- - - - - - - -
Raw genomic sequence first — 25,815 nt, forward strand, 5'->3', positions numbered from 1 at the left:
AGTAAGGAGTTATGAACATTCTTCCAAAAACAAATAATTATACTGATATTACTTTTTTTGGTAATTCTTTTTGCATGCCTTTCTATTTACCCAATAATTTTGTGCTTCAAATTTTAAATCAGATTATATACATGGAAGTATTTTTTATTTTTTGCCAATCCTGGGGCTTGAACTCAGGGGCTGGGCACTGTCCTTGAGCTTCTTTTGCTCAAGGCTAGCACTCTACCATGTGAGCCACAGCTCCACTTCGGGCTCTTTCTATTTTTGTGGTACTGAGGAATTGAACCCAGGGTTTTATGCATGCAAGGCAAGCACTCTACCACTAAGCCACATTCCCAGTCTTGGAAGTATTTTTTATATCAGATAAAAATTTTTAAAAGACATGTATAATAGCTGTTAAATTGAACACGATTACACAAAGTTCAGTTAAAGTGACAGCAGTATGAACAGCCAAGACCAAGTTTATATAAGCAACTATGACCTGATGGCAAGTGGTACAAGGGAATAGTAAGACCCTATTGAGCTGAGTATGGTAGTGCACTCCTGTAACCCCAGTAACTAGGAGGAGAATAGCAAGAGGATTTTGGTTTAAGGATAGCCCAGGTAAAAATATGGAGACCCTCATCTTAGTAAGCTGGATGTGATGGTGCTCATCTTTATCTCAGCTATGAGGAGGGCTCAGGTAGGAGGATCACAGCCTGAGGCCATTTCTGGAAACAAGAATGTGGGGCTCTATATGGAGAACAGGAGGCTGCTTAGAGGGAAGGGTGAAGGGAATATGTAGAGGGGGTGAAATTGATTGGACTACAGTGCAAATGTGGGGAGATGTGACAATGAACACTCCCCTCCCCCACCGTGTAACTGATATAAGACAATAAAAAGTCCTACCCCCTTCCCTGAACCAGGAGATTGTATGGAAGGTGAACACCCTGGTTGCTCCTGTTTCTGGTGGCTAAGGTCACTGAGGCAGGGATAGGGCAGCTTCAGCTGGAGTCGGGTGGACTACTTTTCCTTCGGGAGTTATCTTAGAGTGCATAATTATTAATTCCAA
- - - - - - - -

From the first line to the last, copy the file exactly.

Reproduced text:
Raw genomic sequence first — 25,815 nt, forward strand, 5'->3', positions numbered from 1 at the left:
AGTAAGGAGTTATGAACATTCTTCCAAAAACAAATAATTATACTGATATTACTTTTTTTGGTAATTCTTTTTGCATGCCTTTCTATTTACCCAATAATTTTGTGCTTCAAATTTTAAATCAGATTATATACATGGAAGTATTTTTTATTTTTTGCCAATCCTGGGGCTTGAACTCAGGGGCTGGGCACTGTCCTTGAGCTTCTTTTGCTCAAGGCTAGCACTCTACCATGTGAGCCACAGCTCCACTTCGGGCTCTTTCTATTTTTGTGGTACTGAGGAATTGAACCCAGGGTTTTATGCATGCAAGGCAAGCACTCTACCACTAAGCCACATTCCCAGTCTTGGAAGTATTTTTTATATCAGATAAAAATTTTTAAAAGACATGTATAATAGCTGTTAAATTGAACACGATTACACAAAGTTCAGTTAAAGTGACAGCAGTATGAACAGCCAAGACCAAGTTTATATAAGCAACTATGACCTGATGGCAAGTGGTACAAGGGAATAGTAAGACCCTATTGAGCTGAGTATGGTAGTGCACTCCTGTAACCCCAGTAACTAGGAGGAGAATAGCAAGAGGATTTTGGTTTAAGGATAGCCCAGGTAAAAATATGGAGACCCTCATCTTAGTAAGCTGGATGTGATGGTGCTCATCTTTATCTCAGCTATGAGGAGGGCTCAGGTAGGAGGATCACAGCCTGAGGCCATTTCTGGAAACAAGAATGTGGGGCTCTATATGGAGAACAGGAGGCTGCTTAGAGGGAAGGGTGAAGGGAATATGTAGAGGGGGTGAAATTGATTGGACTACAGTGCAAATGTGGGGAGATGTGACAATGAACACTCCCCTCCCCCACCGTGTAACTGATATAAGACAATAAAAAGTCCTACCCCCTTCCCTGAACCAGGAGATTGTATGGAAGGTGAACACCCTGGTTGCTCCTGTTTCTGGTGGCTAAGGTCACTGAGGCAGGGATAGGGCAGCTTCAGCTGGAGTCGGGTGGACTACTTTTCCTTCGGGAGTTATCTTAGAGTGCATAATTATTAATTCCAA